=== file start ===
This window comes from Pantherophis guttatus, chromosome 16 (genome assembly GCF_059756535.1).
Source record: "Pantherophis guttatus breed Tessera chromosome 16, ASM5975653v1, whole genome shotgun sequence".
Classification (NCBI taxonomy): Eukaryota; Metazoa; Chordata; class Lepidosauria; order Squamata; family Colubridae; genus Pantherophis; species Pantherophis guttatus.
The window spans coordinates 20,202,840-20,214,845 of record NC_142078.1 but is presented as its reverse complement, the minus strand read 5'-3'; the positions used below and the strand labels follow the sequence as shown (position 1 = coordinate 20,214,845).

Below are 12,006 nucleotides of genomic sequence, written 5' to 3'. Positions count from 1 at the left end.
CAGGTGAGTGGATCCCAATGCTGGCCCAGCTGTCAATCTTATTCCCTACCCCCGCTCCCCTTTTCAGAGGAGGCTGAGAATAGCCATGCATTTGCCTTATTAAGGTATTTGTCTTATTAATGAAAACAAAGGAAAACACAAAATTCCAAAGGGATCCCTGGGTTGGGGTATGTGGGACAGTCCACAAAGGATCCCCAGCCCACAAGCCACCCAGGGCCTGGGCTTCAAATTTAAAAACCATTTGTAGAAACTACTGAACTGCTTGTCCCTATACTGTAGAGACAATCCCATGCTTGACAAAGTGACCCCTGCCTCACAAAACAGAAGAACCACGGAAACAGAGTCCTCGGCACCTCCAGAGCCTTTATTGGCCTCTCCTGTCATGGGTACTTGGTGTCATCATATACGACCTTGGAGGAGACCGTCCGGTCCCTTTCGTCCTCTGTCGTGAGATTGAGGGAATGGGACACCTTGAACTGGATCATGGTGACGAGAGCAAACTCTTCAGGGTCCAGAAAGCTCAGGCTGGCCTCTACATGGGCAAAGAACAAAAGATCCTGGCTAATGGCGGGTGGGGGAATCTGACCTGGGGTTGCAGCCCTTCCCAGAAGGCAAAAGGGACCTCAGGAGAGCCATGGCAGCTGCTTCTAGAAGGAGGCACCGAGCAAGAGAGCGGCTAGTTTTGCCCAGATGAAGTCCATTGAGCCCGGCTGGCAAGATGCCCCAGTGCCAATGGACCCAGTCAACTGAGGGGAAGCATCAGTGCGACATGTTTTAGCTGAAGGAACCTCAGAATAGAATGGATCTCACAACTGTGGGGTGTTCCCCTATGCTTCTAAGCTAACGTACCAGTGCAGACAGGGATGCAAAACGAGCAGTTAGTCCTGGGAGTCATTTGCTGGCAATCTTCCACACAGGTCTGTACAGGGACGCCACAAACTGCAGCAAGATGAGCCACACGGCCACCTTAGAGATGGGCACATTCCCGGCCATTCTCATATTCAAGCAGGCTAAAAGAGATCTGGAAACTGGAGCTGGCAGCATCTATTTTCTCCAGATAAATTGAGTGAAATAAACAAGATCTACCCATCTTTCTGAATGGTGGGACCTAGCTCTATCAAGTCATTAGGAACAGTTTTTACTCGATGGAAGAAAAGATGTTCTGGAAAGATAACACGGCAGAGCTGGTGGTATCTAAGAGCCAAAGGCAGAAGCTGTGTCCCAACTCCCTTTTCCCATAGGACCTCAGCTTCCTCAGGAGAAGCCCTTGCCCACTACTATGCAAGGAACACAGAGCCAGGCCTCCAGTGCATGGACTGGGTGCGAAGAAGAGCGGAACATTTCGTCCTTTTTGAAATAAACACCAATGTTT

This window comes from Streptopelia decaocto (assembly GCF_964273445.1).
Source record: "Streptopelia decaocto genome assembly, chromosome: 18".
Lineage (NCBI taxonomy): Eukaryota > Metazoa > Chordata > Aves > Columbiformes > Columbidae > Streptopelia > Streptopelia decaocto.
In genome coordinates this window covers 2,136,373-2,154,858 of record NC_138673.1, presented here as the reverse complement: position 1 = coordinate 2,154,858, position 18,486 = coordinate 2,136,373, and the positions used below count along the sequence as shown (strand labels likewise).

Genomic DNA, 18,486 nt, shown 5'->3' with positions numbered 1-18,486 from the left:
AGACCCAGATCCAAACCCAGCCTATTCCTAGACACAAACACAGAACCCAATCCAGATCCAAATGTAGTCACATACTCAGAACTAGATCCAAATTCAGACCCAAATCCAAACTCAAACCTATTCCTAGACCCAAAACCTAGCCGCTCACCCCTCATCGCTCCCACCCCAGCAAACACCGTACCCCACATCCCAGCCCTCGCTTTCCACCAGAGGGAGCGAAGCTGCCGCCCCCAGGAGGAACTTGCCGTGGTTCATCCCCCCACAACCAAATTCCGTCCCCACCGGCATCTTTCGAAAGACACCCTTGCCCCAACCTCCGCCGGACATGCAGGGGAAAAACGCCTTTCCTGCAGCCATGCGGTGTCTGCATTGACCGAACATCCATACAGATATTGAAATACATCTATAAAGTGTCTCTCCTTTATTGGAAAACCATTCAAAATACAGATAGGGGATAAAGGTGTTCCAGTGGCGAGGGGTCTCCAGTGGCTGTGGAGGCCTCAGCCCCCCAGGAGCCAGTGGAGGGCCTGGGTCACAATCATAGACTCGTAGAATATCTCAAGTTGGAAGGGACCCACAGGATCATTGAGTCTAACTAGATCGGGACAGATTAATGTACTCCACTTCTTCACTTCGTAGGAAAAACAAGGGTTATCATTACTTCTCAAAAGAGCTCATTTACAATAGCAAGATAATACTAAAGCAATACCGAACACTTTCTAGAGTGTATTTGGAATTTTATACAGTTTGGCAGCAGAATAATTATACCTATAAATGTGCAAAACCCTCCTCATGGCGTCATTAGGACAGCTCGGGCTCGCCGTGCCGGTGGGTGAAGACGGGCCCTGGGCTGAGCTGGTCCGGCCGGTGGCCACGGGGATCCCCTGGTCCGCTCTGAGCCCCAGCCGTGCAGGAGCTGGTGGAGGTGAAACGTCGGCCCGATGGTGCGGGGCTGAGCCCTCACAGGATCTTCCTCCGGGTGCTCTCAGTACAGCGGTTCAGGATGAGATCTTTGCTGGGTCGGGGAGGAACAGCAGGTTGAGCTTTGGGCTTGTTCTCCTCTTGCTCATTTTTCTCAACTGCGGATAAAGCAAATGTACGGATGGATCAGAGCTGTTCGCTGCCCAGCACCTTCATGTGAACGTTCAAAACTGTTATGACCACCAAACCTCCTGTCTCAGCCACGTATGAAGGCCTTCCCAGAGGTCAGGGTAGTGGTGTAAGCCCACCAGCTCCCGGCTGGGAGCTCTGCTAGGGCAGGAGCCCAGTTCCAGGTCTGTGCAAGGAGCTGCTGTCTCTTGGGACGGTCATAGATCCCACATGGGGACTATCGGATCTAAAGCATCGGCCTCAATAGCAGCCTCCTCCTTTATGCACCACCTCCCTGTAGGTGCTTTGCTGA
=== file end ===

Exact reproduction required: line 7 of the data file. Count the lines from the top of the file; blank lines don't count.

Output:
This window comes from Streptopelia decaocto (assembly GCF_964273445.1).